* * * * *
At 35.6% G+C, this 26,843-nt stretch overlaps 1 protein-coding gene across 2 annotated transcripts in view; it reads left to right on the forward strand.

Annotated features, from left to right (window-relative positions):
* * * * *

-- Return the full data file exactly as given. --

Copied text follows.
At 35.6% G+C, this 26,843-nt stretch overlaps 1 protein-coding gene across 2 annotated transcripts in view; it reads left to right on the forward strand.

Annotated features, from left to right (window-relative positions):